About 7 percent comes from the stimulus bill that Mr. Obama signed in February. And only 3 percent comes from Mr. Obama’s agenda on health care, education, energy and other areas.

Pesky thing, those facts, huh Tom? Just leave them out and hope your students don't discover the truth?


Anonymous said...

Whatever Anon.

- good cover up on the percentages, but doesn't explain the bowing part to the Saudi's and so on.

You know, a leadership type thing.


Dawn said...

"but doesn't explain the bowing part to the Saudi's and so on."

maybe we should call him President Obowma? :)

Anonymous said...

Whatever Anon:


President Obama has shattered the budget record for first-year presidents -- spending nearly double what his predecessor did when he came into office and far exceeding the first-year tabs for any other U.S. president in history.

In fiscal 2009 the federal government spent $3.52 trillion -- $2.8 trillion in 2000 dollars, which sets a benchmark for comparison. That fiscal year covered the last three-and-a-half months of George W. Bush's term and the first eight-and-a-half months of Obama's.

That price tag came with a $1.4 trillion deficit, nearly $1 trillion more than last year. The overall budget was about a half-trillion more than Bush's for 2008, his final full fiscal year in office.

Anonymous said...

Ah, so when all your cheese-ball attempts of slandering our president fails when examined using facts and reality, you can at least whine about his bowing.

Do you realize how pathetic you come off griping about bowing?

Well, if that's all you got...


Anonymous said...

Whoever just posted that last piece from Faux News - you are just repeating what was already explained. But considering where you are getting your "news" from, I'm not surprised.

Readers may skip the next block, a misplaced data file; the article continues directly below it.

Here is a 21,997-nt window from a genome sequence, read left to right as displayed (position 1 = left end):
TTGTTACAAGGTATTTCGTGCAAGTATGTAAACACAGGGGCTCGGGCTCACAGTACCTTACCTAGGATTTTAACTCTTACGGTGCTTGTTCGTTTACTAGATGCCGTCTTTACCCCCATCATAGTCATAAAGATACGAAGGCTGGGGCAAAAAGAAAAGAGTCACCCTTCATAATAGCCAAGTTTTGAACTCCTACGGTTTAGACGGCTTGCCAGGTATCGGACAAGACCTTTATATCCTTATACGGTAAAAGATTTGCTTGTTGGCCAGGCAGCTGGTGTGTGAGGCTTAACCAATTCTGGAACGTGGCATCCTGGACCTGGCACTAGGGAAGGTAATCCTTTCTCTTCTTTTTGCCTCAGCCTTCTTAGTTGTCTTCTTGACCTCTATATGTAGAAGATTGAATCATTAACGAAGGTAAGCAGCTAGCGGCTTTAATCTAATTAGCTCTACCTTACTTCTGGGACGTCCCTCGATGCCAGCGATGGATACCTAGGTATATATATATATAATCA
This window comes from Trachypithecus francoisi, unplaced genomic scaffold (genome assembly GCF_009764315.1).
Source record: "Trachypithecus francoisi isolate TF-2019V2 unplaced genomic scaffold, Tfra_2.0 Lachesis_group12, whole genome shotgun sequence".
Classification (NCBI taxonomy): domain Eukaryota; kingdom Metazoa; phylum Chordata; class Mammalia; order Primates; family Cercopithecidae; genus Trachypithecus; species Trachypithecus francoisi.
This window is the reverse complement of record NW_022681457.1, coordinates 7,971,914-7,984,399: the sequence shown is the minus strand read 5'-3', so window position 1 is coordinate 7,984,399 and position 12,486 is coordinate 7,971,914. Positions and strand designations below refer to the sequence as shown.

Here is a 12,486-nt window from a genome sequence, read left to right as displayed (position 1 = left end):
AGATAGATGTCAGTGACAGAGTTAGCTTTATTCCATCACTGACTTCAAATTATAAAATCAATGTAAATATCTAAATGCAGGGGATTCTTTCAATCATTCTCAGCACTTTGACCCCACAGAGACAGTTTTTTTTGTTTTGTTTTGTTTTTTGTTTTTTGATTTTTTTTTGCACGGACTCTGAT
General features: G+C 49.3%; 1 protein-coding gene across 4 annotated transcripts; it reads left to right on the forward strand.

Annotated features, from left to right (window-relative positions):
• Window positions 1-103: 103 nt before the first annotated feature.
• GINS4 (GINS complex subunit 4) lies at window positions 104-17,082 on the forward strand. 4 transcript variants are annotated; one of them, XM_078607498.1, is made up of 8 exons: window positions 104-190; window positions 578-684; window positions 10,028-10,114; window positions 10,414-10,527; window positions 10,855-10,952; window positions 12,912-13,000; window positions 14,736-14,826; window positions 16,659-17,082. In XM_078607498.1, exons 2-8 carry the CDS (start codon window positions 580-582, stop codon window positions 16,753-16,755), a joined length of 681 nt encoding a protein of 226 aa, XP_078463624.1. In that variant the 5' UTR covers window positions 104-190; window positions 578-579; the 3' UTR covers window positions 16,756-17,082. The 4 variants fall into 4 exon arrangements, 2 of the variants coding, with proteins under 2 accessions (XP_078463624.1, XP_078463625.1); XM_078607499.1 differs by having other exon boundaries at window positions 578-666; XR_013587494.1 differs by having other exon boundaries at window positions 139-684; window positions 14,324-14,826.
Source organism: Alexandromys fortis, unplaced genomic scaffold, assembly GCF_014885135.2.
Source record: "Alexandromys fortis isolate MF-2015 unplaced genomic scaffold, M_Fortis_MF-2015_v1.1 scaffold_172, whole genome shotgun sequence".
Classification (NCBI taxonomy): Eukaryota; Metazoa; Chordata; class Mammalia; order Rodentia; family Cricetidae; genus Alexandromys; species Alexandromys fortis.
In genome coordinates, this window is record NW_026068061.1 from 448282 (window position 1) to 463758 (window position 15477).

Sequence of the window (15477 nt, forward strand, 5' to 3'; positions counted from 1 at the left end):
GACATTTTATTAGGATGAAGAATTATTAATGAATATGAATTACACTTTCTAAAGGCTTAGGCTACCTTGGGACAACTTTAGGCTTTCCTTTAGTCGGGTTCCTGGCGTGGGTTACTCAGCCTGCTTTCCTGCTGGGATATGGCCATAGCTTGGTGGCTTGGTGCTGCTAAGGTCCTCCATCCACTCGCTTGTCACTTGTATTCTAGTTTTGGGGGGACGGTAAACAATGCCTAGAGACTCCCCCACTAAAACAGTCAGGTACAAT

Irregardless NH said...

When I read this heart-rending colloguy between Educator McLaughlin and the youngsters he guides, tears welled up as I wondered why he omitted the following quotation from The Hammer:

"Nothing is more important in the face of war than cutting taxes." Tom Delay (R-TX)(March 2003)

It may be argued that the current dilemma we find ourselves in ought properly be called "The Iraq Deficit".

The same convoluted (or, as Quitter Palin calls it 'bass-ackwards') "logic" that Delay and EMcL espouse was wrong in 2003 and is just as wrong today.

Oh, and Dawn? Haven't you ever treated yourself to photos of Bush the Smarter and his Son holding hands with our Saudi friends? You know...the same good folks who attacked us on 9/11?


...not that there's anything wrong with that

DAWN said...

"Oh, and Dawn? Haven't you ever treated yourself to photos of Bush the Smarter and his Son holding hands with our Saudi friends?"

and why was this directed at me? Because I made mention, tongue and cheek, of OBOWma?

Besides... showing solidarity (clasping hands) is much different than showing inferiority (bowing to a superior).

So what's your point?

Irregardless NH said...

Besides... showing solidarity (clasping hands) is much different than showing inferiority (bowing to a superior).